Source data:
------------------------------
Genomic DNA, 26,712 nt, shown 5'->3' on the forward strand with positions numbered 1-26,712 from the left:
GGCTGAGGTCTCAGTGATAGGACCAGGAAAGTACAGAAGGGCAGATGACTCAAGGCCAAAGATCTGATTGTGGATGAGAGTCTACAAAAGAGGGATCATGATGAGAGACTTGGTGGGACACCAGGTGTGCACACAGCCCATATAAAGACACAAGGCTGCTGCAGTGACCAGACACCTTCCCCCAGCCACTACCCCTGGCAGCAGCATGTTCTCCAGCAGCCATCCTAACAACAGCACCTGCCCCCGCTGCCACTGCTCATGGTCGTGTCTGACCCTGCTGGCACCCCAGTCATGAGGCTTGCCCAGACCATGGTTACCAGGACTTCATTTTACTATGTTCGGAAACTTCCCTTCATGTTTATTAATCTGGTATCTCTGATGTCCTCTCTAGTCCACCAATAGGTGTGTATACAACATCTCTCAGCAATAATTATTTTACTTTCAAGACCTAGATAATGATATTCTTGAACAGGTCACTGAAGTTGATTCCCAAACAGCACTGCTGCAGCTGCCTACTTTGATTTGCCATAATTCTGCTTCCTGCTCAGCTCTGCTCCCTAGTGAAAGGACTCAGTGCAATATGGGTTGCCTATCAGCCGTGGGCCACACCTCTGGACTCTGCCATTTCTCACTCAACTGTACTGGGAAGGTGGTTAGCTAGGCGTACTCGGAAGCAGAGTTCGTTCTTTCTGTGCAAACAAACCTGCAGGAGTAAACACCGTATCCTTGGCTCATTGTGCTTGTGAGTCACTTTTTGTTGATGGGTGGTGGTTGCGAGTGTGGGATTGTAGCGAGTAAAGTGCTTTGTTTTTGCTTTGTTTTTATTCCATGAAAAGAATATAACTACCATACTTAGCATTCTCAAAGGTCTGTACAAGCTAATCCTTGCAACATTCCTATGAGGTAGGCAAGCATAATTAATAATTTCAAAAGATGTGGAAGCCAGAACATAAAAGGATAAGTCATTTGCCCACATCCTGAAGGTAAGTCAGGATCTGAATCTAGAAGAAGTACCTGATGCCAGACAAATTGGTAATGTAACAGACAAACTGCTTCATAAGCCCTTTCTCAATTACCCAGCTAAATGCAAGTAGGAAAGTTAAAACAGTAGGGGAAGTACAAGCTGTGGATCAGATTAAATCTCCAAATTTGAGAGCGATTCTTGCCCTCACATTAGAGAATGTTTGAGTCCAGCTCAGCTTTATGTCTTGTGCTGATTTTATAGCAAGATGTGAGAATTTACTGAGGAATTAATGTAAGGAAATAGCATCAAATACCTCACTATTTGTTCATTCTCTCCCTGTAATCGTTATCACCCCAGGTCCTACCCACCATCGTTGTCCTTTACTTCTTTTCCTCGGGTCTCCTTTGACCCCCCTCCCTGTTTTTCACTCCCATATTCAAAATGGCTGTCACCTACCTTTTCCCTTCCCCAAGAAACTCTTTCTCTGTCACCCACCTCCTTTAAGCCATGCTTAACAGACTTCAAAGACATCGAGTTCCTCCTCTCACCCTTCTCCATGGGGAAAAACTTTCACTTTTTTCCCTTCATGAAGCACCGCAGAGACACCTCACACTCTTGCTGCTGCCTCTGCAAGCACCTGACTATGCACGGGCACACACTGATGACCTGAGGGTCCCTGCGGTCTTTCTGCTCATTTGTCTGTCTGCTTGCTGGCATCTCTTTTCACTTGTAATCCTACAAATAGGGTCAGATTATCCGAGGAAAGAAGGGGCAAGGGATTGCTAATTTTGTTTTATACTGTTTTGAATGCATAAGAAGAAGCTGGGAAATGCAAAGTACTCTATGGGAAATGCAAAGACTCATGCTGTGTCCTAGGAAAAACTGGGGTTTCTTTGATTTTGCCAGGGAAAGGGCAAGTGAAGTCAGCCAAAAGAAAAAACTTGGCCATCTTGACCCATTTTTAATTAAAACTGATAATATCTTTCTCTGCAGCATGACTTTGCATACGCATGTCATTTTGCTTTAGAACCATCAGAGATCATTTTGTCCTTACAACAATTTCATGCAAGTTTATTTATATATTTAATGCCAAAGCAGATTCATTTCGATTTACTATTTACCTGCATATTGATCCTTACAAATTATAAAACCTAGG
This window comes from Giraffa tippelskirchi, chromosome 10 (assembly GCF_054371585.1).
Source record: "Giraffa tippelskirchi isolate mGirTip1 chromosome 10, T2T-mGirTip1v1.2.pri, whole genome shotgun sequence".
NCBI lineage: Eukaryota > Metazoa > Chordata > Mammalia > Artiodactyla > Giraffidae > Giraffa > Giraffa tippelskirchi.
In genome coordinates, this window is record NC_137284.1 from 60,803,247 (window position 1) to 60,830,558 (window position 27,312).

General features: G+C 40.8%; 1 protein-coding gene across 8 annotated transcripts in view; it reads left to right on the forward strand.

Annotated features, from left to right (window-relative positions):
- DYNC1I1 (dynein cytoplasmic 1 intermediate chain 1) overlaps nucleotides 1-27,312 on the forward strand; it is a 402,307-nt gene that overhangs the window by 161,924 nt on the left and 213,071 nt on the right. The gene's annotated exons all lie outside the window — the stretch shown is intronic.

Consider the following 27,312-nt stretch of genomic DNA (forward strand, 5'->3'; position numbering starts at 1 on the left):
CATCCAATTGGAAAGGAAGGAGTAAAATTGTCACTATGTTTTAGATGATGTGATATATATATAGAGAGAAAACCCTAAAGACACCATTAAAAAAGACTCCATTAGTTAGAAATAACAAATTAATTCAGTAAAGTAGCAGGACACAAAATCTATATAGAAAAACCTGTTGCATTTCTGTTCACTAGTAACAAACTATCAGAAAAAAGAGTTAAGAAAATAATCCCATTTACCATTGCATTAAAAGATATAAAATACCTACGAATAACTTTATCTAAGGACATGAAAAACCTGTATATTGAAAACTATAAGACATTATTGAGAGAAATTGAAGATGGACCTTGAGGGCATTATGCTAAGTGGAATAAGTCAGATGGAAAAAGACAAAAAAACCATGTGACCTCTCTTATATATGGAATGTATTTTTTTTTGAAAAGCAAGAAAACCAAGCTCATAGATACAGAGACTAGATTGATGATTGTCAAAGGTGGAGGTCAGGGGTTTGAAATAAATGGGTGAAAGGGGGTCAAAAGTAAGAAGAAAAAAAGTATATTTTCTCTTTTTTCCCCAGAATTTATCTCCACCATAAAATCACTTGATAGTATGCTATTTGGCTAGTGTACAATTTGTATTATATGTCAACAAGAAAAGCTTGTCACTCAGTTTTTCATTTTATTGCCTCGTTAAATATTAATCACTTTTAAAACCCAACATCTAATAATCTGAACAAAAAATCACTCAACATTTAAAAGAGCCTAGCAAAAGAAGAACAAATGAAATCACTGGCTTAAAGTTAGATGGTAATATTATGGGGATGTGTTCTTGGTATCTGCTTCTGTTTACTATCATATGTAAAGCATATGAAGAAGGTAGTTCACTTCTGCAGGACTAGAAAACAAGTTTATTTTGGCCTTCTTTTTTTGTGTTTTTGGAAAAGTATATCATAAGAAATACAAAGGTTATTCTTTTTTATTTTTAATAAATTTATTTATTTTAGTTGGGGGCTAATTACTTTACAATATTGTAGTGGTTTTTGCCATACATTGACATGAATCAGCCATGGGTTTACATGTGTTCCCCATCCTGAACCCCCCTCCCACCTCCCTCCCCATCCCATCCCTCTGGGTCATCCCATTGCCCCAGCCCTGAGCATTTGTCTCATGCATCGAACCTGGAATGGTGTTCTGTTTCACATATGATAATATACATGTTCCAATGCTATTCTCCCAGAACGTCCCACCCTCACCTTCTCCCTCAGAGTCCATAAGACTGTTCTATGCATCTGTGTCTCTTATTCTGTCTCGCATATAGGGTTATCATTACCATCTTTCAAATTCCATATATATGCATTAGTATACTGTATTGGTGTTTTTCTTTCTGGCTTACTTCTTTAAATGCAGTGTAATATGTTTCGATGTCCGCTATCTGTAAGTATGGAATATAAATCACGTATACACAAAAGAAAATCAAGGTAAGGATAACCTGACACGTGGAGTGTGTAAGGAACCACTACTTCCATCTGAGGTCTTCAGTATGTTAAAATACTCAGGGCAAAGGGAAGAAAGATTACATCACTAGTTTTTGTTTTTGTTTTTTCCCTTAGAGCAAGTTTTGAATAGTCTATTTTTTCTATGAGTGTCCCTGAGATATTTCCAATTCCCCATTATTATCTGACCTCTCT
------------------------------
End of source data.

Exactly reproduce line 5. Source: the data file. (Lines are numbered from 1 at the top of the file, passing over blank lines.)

NCBI lineage: Eukaryota > Metazoa > Chordata > Mammalia > Artiodactyla > Giraffidae > Giraffa > Giraffa tippelskirchi.